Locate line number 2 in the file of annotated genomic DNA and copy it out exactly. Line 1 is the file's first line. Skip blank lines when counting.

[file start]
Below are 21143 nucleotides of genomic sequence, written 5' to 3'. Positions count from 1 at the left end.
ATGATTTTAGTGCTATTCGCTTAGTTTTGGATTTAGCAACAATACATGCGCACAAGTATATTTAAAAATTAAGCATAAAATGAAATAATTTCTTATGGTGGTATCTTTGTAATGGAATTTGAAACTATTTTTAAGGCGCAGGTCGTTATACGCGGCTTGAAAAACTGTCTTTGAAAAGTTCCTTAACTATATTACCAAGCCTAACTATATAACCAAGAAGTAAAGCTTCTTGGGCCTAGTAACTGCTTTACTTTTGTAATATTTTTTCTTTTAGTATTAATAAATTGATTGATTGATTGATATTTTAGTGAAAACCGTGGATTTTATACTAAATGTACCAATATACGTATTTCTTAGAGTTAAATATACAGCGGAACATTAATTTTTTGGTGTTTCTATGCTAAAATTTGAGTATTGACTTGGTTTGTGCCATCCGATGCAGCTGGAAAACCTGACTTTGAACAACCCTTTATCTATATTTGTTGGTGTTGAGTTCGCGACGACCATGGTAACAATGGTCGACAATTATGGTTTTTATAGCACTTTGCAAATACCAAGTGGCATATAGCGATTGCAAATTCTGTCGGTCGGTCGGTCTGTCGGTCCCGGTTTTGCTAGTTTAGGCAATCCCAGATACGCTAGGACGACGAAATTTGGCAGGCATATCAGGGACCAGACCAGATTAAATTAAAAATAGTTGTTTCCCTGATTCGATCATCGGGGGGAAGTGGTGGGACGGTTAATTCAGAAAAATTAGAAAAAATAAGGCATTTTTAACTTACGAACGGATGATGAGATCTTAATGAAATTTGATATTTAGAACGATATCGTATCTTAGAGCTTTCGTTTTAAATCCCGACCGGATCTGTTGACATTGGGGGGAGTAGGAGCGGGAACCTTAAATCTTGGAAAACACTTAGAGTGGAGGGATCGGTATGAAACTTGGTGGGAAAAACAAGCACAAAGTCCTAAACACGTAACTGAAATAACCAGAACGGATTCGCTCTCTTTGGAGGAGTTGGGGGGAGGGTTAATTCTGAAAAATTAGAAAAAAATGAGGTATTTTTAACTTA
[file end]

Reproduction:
ATGATTTTAGTGCTATTCGCTTAGTTTTGGATTTAGCAACAATACATGCGCACAAGTATATTTAAAAATTAAGCATAAAATGAAATAATTTCTTATGGTGGTATCTTTGTAATGGAATTTGAAACTATTTTTAAGGCGCAGGTCGTTATACGCGGCTTGAAAAACTGTCTTTGAAAAGTTCCTTAACTATATTACCAAGCCTAACTATATAACCAAGAAGTAAAGCTTCTTGGGCCTAGTAACTGCTTTACTTTTGTAATATTTTTTCTTTTAGTATTAATAAATTGATTGATTGATTGATATTTTAGTGAAAACCGTGGATTTTATACTAAATGTACCAATATACGTATTTCTTAGAGTTAAATATACAGCGGAACATTAATTTTTTGGTGTTTCTATGCTAAAATTTGAGTATTGACTTGGTTTGTGCCATCCGATGCAGCTGGAAAACCTGACTTTGAACAACCCTTTATCTATATTTGTTGGTGTTGAGTTCGCGACGACCATGGTAACAATGGTCGACAATTATGGTTTTTATAGCACTTTGCAAATACCAAGTGGCATATAGCGATTGCAAATTCTGTCGGTCGGTCGGTCTGTCGGTCCCGGTTTTGCTAGTTTAGGCAATCCCAGATACGCTAGGACGACGAAATTTGGCAGGCATATCAGGGACCAGACCAGATTAAATTAAAAATAGTTGTTTCCCTGATTCGATCATCGGGGGGAAGTGGTGGGACGGTTAATTCAGAAAAATTAGAAAAAATAAGGCATTTTTAACTTACGAACGGATGATGAGATCTTAATGAAATTTGATATTTAGAACGATATCGTATCTTAGAGCTTTCGTTTTAAATCCCGACCGGATCTGTTGACATTGGGGGGAGTAGGAGCGGGAACCTTAAATCTTGGAAAACACTTAGAGTGGAGGGATCGGTATGAAACTTGGTGGGAAAAACAAGCACAAAGTCCTAAACACGTAACTGAAATAACCAGAACGGATTCGCTCTCTTTGGAGGAGTTGGGGGGAGGGTTAATTCTGAAAAATTAGAAAAAAATGAGGTATTTTTAACTTA